Yes it's true Marsupial
The Cape Mounted Yeomanry was a military force created on a militia basis by Act 5 of 1878 in the Cape Colony, with a strength of 3,000 in three regiments, to act in conjunction with the Cape Mounted Riflemen on the eastern frontier.
About 600 men were put into the field for the Basuto Rebellion in 1880.
Lieutenant-Colonel Richard Southey commanded the Cape Mounted Yeomanry during the Basuto Gun War.
26 year old Surgeon John Frederick McCrea was a Surgeon in the 1st Cape Mounted Yeomanry during the Basuto Gun War. He was awarded the Victoria Cross for his actions on 14 January 1881, at Tweefontein, Basutoland.
In this action, the burghers had been forced to retire under a most determined enemy attack, with a loss of 16 killed and 21 wounded.
Surgeon McCrea was the only doctor present and notwithstanding a serious wound on the breast bone, which he dressed himself, he most gallantly took the casualties into shelter and continued to attend to the wounded throughout the day.
Had it not been for this devotion to duty on the part of Surgeon McCrea, there would undoubtedly have been much greater suffering and loss of life.
Eleven members of the 3rd Cape Mounted Yeomanry died as a result of enemy action at Morosi's Stronghold on 29 May 1879.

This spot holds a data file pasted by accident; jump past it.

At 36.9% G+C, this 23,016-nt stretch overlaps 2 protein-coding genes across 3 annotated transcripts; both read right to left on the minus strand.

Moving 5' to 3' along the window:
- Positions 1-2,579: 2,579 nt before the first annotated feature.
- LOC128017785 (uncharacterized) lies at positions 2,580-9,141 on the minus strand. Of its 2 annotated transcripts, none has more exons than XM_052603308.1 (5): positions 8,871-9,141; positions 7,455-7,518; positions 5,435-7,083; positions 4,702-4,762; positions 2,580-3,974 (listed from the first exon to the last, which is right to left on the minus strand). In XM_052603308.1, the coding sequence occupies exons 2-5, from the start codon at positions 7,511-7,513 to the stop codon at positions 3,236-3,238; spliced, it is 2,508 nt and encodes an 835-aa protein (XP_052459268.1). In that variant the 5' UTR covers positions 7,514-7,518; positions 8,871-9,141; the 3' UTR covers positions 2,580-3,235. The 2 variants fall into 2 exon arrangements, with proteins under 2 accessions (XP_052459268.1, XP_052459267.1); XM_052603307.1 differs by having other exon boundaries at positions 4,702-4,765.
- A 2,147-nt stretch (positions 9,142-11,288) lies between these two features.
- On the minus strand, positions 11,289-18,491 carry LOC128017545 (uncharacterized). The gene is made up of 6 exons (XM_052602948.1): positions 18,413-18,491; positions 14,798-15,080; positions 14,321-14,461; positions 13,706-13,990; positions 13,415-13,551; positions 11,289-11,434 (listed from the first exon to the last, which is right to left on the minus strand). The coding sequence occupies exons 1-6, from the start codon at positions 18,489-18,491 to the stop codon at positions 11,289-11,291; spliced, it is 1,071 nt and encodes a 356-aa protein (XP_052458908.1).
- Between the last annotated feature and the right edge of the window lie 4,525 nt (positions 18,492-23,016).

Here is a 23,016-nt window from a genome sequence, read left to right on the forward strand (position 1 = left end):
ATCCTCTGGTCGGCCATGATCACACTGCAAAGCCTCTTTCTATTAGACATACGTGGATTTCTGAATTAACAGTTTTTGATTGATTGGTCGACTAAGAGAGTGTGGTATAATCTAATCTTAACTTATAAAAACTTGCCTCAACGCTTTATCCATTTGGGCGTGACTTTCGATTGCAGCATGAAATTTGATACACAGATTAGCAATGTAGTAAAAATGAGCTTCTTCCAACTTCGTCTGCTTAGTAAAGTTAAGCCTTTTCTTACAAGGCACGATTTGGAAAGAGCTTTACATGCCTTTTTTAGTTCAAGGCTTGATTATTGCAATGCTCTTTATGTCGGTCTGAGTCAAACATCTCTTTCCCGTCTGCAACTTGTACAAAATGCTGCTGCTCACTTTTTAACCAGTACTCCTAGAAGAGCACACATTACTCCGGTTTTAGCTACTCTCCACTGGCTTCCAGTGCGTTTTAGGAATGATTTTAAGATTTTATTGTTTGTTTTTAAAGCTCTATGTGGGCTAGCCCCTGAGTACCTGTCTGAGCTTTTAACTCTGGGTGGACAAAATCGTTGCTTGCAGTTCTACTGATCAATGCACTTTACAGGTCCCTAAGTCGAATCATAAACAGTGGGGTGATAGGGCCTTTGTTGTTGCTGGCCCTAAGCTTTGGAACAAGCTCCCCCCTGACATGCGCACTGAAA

Sixteen members of the 1st Cape Mounted Yeomanry were killed in action at Morosi's Stronghold 5 June 1879 along with seven members of the 2nd regiment.
Three hundred and six members of the unit received the Cape of Good Hope General Service Medal.
Captain AL Chiapini and Trooper E McGuire received the medal with all three clasps i.e. Transkei, Basutoland and Bechuanaland.
The Cape Mounted Yeomanry was disbanded in 1881.
Posts : 2 Join date : 2013-08-20
Subject: Cape Mounted Riflemen Thu Aug 22, 2013 7:03 pm
Thanks guys for the information. I cannot send private replies yet as this site says a new member has to wait 7 days. I have since learned that my ancestor's rank was a Private & he received the Cape of Good Hope Service Medal for his part in the Basutoland battle. His family lived in Yorkshire, England & I have no idea as a 20 year old as to why he was in South Africa at that time & why he joined the colonial CMR. Any ideas?
Subject: Re: No.3 Troop Cape Mounted Rifles Fri Aug 23, 2013 7:01 am
You should also look in the book
"Fogotten Heroes ,Zulu & Basuto Wars, Including Complete Medal Roll 1877-8-9" by Roy Dutton.
Many who go to Africa at this time, go there to escape the misery or to further enrich ... Many can not find jobs, so they engaged in the colonial troops, it is sometimes the kind of stories ...
Posts : 10058 Join date : 2009-04-07 Age : 64 Location : Melbourne, Australia
Subject: No 3 Troop CMR. Fri Aug 23, 2013 10:12 am
Hi Rascal . I dont think the Dutton book is much different to the Forsyth Medal Roll 1877-78-79 . Joanne states her relative was in the CMR in 1883 !.
Hi Joanne . I checked the '' South African War Medal 1877-78-79 , The Medal Roll '' by D.R. Forsyth in case your relative was in the CMR Rolls for any of the 1877-78-79 conflicts , he wasnt listed . Cheers 90th.
Subject: Re: No.3 Troop Cape Mounted Rifles Fri Aug 23, 2013 10:43 am
Here it may be, she will find it in the the Dutton book